|8||Patent Abstracts of Japan Grp P1598, vol. 17, No. 461, Abs. p-6, dated Aug. 23, 1993 (05-107388) Ueda et al. "Method for Measuring Neutron Effective Multiplication Constant During Storage of Radiation Fuel."|
|9||*||R. S. Hockett, Proceedings from the Denver X Ray Conference, An Update on Standards Activity for TXRF and the Challenges Ahead , Aug. 1995, pp. 1 4.|
|10||R. S. Hockett, Proceedings from the Denver X-Ray Conference, An Update on Standards Activity for TXRF and the Challenges Ahead, Aug. 1995, pp. 1-4.|
|11||*||R.S. Hockett, TXRF Detection of Subsurface Metals in Silicon Substrates, in the Proceedings of the Symposium on Diagnostic Techniques for Semiconductor Materials and Devices , vol. 92 2, pp. 132 139.|
|12||R.S. Hockett, TXRF Detection of Subsurface Metals in Silicon Substrates, in the Proceedings of the Symposium on Diagnostic Techniques for Semiconductor Materials and Devices, vol. 92-2, pp. 132-139.|
|13||*||Third Working Draft, Surface Chemical Analysis Determination Of Contamination Elements Contents On Silicone Wafer Total Reflections X Ray Fluorescence Spectroscopy (TXRF), ISO/TC 201/WG2 N 26, Nov. 27, 1995.|
|14||Third Working Draft, Surface Chemical Analysis--Determination Of Contamination Elements Contents On Silicone Wafer--Total Reflections X-Ray Fluorescence Spectroscopy (TXRF), ISO/TC 201/WG2 N 26, Nov. 27, 1995.|
|Citing Patent||Filing date||Publication date||Applicant||Title|
|US6519543 *||May 9, 2000||Feb 11, 2003||Agere Systems Inc.||Calibration method for quantitative elemental analysis|
|US6603119 *||May 9, 2000||Aug 5, 2003||Agere Systems Inc.||Calibration method for quantitative elemental analysis|
|US6611577 *||Feb 11, 2002||Aug 26, 2003||Rigaku Industrial Corporation||X-ray fluorescence analysis and apparatus therefor|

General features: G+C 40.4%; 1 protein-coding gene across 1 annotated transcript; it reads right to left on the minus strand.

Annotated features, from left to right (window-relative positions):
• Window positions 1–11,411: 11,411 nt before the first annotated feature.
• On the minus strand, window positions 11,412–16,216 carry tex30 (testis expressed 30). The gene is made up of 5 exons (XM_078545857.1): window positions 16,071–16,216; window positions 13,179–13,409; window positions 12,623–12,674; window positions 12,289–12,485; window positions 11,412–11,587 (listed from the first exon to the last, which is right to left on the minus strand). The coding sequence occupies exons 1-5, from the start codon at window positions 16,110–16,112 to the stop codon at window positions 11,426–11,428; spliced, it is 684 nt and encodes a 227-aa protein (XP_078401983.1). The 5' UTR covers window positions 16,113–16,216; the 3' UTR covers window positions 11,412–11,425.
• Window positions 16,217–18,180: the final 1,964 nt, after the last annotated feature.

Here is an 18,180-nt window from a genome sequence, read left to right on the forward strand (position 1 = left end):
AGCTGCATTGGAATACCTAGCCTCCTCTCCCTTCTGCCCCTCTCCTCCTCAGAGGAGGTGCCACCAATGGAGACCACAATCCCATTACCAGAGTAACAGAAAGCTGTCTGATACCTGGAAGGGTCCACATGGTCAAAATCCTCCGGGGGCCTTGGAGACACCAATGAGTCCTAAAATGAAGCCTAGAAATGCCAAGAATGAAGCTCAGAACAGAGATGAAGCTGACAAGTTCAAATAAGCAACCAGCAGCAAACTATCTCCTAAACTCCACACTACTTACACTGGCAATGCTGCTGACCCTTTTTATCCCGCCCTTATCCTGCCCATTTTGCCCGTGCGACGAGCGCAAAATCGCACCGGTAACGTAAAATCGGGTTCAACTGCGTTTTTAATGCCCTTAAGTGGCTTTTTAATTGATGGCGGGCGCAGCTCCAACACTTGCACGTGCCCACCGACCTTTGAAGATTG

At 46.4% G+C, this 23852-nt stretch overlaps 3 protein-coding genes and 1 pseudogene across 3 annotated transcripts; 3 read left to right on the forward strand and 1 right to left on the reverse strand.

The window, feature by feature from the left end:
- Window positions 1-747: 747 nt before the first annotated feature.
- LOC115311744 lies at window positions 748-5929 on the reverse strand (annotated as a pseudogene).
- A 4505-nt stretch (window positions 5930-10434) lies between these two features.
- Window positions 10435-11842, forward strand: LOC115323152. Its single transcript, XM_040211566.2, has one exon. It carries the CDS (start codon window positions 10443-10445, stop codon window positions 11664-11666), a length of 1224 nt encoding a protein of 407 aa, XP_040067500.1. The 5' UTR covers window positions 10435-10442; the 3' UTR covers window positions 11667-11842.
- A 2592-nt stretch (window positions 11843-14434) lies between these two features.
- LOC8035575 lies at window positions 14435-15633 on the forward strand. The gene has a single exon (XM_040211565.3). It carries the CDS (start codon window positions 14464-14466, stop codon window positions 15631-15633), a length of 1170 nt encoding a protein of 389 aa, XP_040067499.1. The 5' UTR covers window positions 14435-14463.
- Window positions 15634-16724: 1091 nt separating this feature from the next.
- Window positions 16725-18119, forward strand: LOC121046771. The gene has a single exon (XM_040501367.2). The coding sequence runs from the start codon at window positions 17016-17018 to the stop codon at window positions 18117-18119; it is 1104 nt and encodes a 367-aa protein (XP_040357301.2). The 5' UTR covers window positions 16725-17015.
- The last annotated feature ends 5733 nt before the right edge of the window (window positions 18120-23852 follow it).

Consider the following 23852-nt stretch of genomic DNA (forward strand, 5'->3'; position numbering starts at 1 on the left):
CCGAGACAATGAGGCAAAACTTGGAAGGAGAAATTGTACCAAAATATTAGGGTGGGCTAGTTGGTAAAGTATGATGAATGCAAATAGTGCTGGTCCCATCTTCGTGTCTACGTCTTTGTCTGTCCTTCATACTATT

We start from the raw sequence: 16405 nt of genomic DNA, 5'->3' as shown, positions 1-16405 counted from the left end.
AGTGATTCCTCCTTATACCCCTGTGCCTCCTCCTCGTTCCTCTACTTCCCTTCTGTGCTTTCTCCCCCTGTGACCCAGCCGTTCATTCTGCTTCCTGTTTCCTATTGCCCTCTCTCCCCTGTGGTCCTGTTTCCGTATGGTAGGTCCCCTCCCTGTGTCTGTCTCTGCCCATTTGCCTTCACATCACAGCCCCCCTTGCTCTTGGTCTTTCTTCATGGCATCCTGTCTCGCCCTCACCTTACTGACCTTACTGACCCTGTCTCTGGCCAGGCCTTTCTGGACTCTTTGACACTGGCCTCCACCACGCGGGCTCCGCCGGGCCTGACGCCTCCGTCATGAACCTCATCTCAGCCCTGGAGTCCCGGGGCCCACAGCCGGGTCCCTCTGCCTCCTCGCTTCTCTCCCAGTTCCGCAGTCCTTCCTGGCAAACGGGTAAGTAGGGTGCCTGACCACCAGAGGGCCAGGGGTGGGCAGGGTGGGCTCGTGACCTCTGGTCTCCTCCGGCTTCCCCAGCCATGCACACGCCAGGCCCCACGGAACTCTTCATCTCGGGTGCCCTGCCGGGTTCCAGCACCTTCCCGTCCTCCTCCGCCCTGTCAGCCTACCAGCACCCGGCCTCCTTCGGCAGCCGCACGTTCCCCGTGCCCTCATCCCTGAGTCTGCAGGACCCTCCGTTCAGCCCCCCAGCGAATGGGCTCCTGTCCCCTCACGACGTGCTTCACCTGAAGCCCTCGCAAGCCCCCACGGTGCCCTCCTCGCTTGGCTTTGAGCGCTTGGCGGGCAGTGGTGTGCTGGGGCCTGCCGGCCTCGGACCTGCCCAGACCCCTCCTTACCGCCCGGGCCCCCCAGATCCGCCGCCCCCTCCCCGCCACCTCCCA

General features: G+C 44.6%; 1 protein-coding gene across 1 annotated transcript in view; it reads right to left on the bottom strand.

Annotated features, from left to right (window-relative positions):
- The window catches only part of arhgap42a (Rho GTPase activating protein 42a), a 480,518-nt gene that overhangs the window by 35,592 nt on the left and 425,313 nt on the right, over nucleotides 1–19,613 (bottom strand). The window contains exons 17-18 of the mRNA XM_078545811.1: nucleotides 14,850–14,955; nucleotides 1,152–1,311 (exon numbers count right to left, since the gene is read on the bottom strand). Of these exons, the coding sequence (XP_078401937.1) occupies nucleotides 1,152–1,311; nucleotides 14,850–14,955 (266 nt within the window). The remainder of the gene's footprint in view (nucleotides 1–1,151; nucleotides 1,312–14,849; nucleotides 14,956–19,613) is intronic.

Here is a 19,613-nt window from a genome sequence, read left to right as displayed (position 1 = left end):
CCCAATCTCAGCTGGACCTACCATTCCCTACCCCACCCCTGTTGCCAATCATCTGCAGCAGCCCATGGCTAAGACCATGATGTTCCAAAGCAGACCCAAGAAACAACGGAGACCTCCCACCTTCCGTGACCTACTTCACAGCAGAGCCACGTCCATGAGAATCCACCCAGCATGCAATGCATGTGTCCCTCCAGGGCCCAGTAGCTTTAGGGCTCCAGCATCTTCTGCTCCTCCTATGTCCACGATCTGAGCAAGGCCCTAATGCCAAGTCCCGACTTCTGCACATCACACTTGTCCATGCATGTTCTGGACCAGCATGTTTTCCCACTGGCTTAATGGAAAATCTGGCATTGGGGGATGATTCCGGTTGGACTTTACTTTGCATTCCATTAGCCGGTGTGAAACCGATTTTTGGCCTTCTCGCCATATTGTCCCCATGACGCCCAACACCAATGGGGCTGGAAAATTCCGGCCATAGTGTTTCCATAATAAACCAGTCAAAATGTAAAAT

|US6686999 *||Dec 14, 2001||Feb 3, 2004||Air Products And Chemicals, Inc.||Method of using an aerosol to calibrate spectrometers|
|US6735276 *||Sep 17, 2002||May 11, 2004||Rigaku Industrial Corporation||Sample preprocessing system for a fluorescent X-ray analysis and X-ray fluorescence spectrometric system using the same|
|US6855930 *||Sep 27, 2002||Feb 15, 2005||Hitachi, Ltd.||Defect inspection apparatus and defect inspection method|
|US6937691 *||Sep 5, 2002||Aug 30, 2005||Rigaku Industrial Corporation||X-ray fluorescence spectrometric system and a program for use therein|
|US7205555||Jan 24, 2005||Apr 17, 2007||Hitachi, Ltd.||Defect inspection apparatus and defect inspection method|
|US7474730 *||Oct 17, 2006||Jan 6, 2009||Oxford Instruments Analytical Oy||Compensation for fluctuations over time in the radiation characteristics of the X-ray source in an XRF analyser|
|US8585286 *||Mar 20, 2009||Nov 19, 2013||Koninklijke Philips N.V.||Spectral detector calibration|
|US8696201||Nov 10, 2011||Apr 15, 2014||Siemens Aktiengesellschaft||Device and method for calibrating an X-ray detector, calibration apparatus and X-ray apparatus|
|US20050121612 *||Jan 24, 2005||Jun 9, 2005||Hitachi, Ltd.||Defect inspection apparatus and defect inspection method|
|US20110012014 *||Mar 20, 2009||Jan 20, 2011||Koninklijke Philips Electronics N.V.||Spectral detector calibration|
|CN102565176A *||Dec 17, 2010||Jul 11, 2012||鞍钢股份有限公司||Method for simultaneously determining harmful elements in iron ore|
|U.S. Classification||250/252.1, 378/48, 378/207, 250/303, 436/57, 378/45|
|International Classification||G01N23/225, G01N23/22, H01J49/40|
|Cooperative Classification||G01N23/22, G01N23/2258, H01J49/40|
|European Classification||G01N23/225C3, G01N23/22, H01J49/40|
|Jun 18, 2002||CC||Certificate of correction|
|Oct 15, 2003||REMI||Maintenance fee reminder mailed|
|Mar 29, 2004||LAPS||Lapse for failure to pay maintenance fees|
|May 25, 2004||FP||Expired due to failure to pay maintenance fee|
Effective date: 20040328